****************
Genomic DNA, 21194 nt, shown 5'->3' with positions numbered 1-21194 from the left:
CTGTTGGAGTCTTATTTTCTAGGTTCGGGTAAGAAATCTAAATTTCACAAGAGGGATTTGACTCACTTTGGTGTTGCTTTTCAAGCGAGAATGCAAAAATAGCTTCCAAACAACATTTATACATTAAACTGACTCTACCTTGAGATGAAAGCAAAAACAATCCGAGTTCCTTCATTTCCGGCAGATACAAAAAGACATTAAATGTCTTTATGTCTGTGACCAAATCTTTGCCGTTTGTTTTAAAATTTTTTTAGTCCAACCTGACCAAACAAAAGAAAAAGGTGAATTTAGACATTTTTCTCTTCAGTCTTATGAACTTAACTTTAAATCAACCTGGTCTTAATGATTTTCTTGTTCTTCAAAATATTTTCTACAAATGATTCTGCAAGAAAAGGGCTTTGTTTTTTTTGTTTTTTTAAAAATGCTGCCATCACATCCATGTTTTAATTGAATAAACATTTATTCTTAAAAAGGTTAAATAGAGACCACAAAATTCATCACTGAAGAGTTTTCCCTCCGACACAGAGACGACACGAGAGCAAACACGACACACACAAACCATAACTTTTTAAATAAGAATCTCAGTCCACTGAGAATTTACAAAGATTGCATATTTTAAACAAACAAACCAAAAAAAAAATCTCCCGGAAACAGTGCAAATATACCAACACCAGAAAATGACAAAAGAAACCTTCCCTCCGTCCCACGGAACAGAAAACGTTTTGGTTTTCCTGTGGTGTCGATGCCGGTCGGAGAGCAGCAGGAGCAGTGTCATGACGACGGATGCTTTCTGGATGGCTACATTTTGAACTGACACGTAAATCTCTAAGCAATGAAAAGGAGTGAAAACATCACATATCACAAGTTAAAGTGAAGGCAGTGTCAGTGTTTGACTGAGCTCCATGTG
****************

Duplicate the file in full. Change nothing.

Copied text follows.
Genomic DNA, 21194 nt, shown 5'->3' with positions numbered 1-21194 from the left:
CTGTTGGAGTCTTATTTTCTAGGTTCGGGTAAGAAATCTAAATTTCACAAGAGGGATTTGACTCACTTTGGTGTTGCTTTTCAAGCGAGAATGCAAAAATAGCTTCCAAACAACATTTATACATTAAACTGACTCTACCTTGAGATGAAAGCAAAAACAATCCGAGTTCCTTCATTTCCGGCAGATACAAAAAGACATTAAATGTCTTTATGTCTGTGACCAAATCTTTGCCGTTTGTTTTAAAATTTTTTTAGTCCAACCTGACCAAACAAAAGAAAAAGGTGAATTTAGACATTTTTCTCTTCAGTCTTATGAACTTAACTTTAAATCAACCTGGTCTTAATGATTTTCTTGTTCTTCAAAATATTTTCTACAAATGATTCTGCAAGAAAAGGGCTTTGTTTTTTTTGTTTTTTTAAAAATGCTGCCATCACATCCATGTTTTAATTGAATAAACATTTATTCTTAAAAAGGTTAAATAGAGACCACAAAATTCATCACTGAAGAGTTTTCCCTCCGACACAGAGACGACACGAGAGCAAACACGACACACACAAACCATAACTTTTTAAATAAGAATCTCAGTCCACTGAGAATTTACAAAGATTGCATATTTTAAACAAACAAACCAAAAAAAAAATCTCCCGGAAACAGTGCAAATATACCAACACCAGAAAATGACAAAAGAAACCTTCCCTCCGTCCCACGGAACAGAAAACGTTTTGGTTTTCCTGTGGTGTCGATGCCGGTCGGAGAGCAGCAGGAGCAGTGTCATGACGACGGATGCTTTCTGGATGGCTACATTTTGAACTGACACGTAAATCTCTAAGCAATGAAAAGGAGTGAAAACATCACATATCACAAGTTAAAGTGAAGGCAGTGTCAGTGTTTGACTGAGCTCCATGTG